Giulio Cesare, Opéra national de Lorraine, Nancy

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The pith helmets and colonial setting initially make it look like a spin-off from David McVicar’s celebrated Glyndebourne staging but Yannis Kokkos (production, sets and costumes) is not known for his wit so the similarities stop there. Despite the trendy relocation to an art deco Hollywood vision of the story – club armchairs and Nubian slaves with rigidly lacquered bobs – this could have been an honest stab at bringing back emotion to Handel’s masterpiece and using humour merely as icing on the cake.

But Kokkos, like most, is too terrified that modern audiences will be exasperated by a litany of da capo arias without additional frills from dancers and moving props. He cancels out occasional inspiration with silliness: the bare-chested lackey and his lasso movements with a thurible round poor Nireno’s head (an admirably stoic Artur Stefanowicz, who sings on regardless) or the Busby Berkeley military march that sabotages Ceasar’s stealthy Va Tacito with stamping feet.

What a waste of an excellent cast, all of them strong enough to establish sophisticated characterisation without this intrusive fuss. Marie- Nicole Lemieux’s Caesar is a remarkable stage debut, an authoritative, masculine persona with exquisite contralto tones. Ingrid Perruche’s full-throttle Cleopatra sounds, at its best, uncannily like Valerie Masterson in the same role, Elodie Méchain’s Cornelia is richly expressive and Stéphanie d’Oustrac gives Sextus all the vital energy of impetuous youth. Philippe Jaroussky’s spoilt brat Ptolemy reveals a stage presence to complement the note-perfect technique of his virtuoso recordings and Riccardo Novaro’s Achillas is a model of projection.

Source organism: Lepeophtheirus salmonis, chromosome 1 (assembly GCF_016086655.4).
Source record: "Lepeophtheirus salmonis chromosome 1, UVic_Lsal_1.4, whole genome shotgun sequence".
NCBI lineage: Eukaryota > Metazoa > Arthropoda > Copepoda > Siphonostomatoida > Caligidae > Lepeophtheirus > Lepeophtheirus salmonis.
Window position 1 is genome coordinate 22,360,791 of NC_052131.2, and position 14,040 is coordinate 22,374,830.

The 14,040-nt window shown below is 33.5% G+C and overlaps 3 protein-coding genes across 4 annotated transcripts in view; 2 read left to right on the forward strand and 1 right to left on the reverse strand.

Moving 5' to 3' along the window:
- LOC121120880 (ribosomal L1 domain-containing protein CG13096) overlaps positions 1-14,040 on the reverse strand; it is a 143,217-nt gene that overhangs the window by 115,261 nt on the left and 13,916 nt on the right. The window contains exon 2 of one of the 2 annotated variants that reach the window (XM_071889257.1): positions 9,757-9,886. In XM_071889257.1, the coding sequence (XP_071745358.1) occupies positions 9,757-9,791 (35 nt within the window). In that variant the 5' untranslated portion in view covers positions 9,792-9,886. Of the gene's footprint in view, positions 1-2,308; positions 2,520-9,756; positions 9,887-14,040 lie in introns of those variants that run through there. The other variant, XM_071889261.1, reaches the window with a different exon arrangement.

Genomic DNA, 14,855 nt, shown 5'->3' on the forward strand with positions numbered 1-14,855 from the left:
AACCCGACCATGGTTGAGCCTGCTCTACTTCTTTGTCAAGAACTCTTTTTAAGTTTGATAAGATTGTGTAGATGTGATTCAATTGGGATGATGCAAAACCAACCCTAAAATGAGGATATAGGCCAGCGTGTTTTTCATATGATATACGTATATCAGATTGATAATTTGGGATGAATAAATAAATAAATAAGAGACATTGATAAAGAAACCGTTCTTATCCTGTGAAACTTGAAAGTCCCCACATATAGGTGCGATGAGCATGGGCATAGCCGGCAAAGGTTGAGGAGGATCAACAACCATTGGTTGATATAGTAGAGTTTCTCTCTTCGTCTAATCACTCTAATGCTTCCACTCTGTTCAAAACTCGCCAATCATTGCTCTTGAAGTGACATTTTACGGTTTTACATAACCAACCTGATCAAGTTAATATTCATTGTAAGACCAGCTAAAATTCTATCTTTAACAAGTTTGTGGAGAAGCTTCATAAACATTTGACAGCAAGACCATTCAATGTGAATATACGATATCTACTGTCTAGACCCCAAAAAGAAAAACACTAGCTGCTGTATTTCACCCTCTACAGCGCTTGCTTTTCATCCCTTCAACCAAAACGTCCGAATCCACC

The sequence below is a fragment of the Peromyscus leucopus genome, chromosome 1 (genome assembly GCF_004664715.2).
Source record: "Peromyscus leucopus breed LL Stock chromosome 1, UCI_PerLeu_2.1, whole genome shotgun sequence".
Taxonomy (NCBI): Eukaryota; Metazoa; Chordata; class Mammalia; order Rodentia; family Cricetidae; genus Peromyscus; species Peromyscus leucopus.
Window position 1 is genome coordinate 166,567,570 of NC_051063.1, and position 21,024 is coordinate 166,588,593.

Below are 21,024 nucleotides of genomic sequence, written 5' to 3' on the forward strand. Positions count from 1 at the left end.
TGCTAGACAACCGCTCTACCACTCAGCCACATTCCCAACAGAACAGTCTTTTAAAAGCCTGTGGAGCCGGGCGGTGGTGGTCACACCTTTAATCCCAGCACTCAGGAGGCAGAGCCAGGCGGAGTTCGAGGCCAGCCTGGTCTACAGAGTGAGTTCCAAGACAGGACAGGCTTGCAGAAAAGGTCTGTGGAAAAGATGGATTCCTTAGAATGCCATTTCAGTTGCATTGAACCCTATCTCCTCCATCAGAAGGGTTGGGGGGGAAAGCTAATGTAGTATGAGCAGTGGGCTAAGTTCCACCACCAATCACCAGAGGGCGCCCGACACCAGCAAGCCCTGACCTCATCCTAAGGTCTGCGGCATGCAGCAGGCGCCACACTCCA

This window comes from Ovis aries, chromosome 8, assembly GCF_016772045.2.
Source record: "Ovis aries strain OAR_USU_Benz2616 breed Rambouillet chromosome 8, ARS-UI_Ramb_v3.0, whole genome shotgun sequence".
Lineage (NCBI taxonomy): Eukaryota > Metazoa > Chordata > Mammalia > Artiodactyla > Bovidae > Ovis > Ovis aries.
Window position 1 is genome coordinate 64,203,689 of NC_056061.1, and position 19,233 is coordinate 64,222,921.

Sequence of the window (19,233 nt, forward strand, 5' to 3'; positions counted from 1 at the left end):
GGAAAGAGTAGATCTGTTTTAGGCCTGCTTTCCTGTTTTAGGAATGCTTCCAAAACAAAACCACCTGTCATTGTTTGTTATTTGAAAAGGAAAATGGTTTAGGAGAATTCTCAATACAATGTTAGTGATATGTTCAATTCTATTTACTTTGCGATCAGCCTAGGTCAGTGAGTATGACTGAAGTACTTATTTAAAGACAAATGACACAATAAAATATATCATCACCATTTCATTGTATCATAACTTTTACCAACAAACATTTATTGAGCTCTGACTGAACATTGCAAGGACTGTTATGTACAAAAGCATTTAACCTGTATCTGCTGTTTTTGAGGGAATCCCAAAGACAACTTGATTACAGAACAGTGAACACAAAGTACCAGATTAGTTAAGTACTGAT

In former times, singing of this calibre would have been shipped into a recording studio but they would have had to leave the orchestra behind. Kenneth Montgomery tries to stamp Baroque lightness on musicians used to other repertoire and the result is disastrous: squeaky violins career through rapid runs with heavy casualties and modern horns somehow blow the same raspberries as inexperienced original instruments.
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